SIMCHAT TORAH REJOICING IN GOD’S LAW– Whose Joy?
Simchat Torah is the last in the autumn festival cycle that begins at Rosh Hashanah. It marks the end of the annual cycle of weekly Torah reading and the beginning of a new cycle.
You may ask why we have a holiday to celebrate and rejoice in the Torah (Law) when at Shavuot (the Feast of Pentecost) we celebrate the giving of the Law? Shavuot indeed celebrates the giving of the Law and it celebrates that moment when the children of Israel entered into a covenant relationship with God. It celebrates the Day that Moses went up the mountain to meet with God and the Ten Commandments were given (Ex19-20). However 40 days later Moses returns to find the children of Israel worshipping the golden calf and so he breaks the tablets of stone. It is traditionally believed by the rabbis that it was on Yom Kippur that God granted forgiveness for the sin of the golden calf and that the second set of stone tablets were given and Moses descended from the mountain.
The rabbis call this a celebration our “second chance”; God was so angry over the sin of the golden calf that He was ready to destroy the Children of Israel and create a new nation from the descendents of Moses (Ex32). Moses however begs God not do this and God relents. In Ex 33 we read how God tells Moses to take the people away from Sinai and to strip off their jewellery while He thinks about what to do with them. Moses takes his tent outside the camp and meets with God – and in Deut 9 we read how he intercedes for Aaron and the people, fasting for 40 days. We then read how later God invites Moses up the mountain and renews His covenant with the People.
The rabbis say that the first tablets were like a gift given as a sign of the Covenant but to receive the second set much repentance was needed. They were given in response to Moses intercession and the people’s repentance. They hadn’t appreciated what they had until they lost it. So often it’s only when we lose something that we truly understand its loss.They had lost God’s Presence, His favour and His blessing and were left only with His wrath. What an awful and devastating moment of realization.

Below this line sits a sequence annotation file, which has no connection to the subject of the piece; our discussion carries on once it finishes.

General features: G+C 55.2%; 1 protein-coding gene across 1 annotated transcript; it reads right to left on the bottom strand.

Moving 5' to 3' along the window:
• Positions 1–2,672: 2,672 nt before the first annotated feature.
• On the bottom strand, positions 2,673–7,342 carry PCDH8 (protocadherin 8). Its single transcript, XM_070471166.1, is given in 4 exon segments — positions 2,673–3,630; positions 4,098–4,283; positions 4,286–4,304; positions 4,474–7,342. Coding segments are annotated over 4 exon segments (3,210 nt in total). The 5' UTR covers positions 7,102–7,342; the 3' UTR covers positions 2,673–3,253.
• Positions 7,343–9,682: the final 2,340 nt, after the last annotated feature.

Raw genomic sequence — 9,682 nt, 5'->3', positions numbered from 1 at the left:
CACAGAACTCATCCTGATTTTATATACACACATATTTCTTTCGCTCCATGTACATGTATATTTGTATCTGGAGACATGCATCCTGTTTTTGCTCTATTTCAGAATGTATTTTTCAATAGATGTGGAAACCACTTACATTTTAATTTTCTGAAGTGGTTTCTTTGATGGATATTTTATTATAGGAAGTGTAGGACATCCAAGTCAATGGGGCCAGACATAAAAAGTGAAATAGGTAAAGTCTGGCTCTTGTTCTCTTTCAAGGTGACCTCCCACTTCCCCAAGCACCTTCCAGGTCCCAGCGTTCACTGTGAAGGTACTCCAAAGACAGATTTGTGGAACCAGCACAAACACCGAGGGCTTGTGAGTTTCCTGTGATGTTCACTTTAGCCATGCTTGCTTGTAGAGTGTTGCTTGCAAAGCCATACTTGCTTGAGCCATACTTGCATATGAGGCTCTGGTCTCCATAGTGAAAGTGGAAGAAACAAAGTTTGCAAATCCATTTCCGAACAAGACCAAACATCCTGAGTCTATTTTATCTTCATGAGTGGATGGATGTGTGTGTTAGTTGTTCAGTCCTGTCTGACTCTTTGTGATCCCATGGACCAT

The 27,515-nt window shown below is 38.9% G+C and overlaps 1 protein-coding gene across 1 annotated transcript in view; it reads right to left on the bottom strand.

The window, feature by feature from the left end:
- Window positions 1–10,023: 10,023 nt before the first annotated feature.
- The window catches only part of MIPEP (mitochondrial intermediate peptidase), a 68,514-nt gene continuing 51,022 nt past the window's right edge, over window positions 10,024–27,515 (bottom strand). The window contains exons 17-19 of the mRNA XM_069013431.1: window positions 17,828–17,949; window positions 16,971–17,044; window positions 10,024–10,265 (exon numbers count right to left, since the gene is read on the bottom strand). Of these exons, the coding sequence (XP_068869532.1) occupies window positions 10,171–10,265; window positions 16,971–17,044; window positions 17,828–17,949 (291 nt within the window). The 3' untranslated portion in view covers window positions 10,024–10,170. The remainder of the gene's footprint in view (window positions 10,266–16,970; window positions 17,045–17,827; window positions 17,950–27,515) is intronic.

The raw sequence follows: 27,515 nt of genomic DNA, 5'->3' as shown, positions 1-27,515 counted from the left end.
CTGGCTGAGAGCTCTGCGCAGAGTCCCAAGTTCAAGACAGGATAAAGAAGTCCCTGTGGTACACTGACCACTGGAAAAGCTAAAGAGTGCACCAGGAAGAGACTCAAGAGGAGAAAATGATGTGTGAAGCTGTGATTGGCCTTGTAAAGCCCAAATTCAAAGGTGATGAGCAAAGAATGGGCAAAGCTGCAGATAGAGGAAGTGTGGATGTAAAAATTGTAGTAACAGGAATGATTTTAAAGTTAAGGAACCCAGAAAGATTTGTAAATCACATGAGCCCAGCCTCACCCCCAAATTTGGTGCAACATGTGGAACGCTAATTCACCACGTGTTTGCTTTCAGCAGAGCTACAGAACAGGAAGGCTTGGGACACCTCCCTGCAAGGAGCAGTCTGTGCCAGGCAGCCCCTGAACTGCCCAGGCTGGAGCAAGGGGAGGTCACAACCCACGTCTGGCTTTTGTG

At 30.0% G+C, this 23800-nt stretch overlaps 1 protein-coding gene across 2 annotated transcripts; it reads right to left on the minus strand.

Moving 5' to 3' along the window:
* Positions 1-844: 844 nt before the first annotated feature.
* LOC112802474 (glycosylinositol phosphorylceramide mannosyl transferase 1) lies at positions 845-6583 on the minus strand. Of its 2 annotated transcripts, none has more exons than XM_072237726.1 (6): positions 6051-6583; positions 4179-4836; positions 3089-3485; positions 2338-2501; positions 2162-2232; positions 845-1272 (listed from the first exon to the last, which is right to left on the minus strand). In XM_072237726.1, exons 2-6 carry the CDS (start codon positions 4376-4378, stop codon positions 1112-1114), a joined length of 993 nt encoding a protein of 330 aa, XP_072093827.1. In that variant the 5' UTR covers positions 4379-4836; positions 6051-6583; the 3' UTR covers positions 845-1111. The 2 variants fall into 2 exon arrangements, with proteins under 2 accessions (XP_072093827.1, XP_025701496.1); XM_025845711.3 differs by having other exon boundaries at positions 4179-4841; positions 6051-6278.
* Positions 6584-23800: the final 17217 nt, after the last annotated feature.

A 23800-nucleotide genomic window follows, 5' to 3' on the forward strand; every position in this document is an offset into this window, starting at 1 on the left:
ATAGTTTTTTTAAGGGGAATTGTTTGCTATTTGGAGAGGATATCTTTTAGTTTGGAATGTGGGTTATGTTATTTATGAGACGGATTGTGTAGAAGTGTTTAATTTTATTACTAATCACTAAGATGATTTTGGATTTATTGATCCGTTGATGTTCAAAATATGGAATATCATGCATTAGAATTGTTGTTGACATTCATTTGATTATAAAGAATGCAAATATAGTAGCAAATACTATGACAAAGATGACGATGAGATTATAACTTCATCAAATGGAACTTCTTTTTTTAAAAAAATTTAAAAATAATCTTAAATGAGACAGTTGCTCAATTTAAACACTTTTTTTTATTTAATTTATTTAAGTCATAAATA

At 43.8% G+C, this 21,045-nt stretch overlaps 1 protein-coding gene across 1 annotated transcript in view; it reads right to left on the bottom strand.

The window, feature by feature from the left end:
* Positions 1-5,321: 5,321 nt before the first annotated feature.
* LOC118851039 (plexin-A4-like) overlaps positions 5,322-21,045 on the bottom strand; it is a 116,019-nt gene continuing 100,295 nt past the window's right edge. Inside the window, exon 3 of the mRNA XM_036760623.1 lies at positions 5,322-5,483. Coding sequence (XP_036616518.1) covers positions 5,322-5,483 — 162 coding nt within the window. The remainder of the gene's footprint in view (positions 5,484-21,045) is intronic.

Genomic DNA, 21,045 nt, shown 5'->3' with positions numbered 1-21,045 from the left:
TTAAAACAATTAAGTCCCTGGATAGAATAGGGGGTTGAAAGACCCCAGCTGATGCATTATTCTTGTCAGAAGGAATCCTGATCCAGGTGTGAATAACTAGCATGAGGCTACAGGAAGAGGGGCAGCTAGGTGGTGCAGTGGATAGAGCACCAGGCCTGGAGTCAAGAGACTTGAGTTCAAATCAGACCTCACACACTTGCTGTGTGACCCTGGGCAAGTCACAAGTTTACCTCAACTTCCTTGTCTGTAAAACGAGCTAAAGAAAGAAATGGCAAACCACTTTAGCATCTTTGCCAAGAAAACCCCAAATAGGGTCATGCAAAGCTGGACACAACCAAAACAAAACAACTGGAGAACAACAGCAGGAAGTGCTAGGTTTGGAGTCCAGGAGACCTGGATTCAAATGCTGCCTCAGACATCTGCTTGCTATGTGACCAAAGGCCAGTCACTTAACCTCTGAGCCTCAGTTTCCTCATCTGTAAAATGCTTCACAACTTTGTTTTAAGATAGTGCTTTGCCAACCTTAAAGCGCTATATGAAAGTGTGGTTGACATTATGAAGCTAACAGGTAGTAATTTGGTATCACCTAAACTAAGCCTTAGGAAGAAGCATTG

The smashing of the tablets was then symbolic of the smashed relationship that needed to be restored. It is said that the two sets of tablets represent the state of the people. At the giving of the first set they were considered as if they were righteous as they had not yet learned God’s Laws or transgressed them. But by the time of the second not only they sinned but they now understood the consequences of sin and separation from the Holy One and had come in repentance.
The rabbis say that repentance is a quality greater even than the righteousness that comes from keeping God’s Torah. This is because repentance reveals our dependence on God, it reveals that we have a relationship that can survive even when we transgress or break His Laws.
We learn from this that God responds to the repentant heart, that His desire for relationship with us and His love for us are greater than His wrath and that He provides a way back for His people to return. As we read on in God’s Word we realise that it is only with God’s help that we can keep His Laws and walk in His ways. God understands the human condition and our struggle for obedience. This is the heart and purpose of the New Covenant that He has made with us through the Messiah Yeshua. (Jesus)
And I will give you a new heart, and a new spirit I will put within you. And I will remove the heart of stone from your flesh and give you a heart of flesh. And I will put my Spirit within you, and cause you to walk in my statutes and be careful to obey my rules. Eze 36:26 -27